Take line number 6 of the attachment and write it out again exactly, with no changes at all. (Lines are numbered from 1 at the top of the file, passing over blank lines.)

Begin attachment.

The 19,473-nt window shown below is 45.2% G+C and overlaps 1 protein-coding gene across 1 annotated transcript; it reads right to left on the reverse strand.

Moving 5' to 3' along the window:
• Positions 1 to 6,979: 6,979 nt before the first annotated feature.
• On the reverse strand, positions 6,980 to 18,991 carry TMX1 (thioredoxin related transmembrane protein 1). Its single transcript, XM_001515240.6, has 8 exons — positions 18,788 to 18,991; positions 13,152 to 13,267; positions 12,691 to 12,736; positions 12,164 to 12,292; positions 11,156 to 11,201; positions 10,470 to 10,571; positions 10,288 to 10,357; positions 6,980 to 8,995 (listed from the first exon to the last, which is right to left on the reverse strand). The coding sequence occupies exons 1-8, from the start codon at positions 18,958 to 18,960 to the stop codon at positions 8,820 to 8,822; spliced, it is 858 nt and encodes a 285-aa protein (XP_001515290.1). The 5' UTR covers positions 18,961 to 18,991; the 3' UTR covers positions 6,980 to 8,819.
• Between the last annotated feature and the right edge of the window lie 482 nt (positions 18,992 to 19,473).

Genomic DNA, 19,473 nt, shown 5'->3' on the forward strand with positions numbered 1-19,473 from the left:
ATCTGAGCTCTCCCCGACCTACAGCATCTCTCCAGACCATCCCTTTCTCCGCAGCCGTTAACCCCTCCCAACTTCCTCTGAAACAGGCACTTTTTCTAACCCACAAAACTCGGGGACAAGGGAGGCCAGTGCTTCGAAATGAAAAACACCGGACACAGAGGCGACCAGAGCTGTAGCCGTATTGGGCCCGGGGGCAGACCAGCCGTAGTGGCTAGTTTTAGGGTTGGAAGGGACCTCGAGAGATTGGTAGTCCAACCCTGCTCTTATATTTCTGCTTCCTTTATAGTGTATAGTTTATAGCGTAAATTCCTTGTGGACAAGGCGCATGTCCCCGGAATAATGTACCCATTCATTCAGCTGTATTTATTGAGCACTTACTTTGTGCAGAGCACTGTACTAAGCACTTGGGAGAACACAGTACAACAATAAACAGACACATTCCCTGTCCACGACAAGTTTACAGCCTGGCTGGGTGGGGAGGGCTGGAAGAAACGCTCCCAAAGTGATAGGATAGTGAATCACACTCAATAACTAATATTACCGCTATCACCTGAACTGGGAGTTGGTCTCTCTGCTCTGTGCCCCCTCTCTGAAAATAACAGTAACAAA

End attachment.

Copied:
Genomic DNA, 19,473 nt, shown 5'->3' on the forward strand with positions numbered 1-19,473 from the left: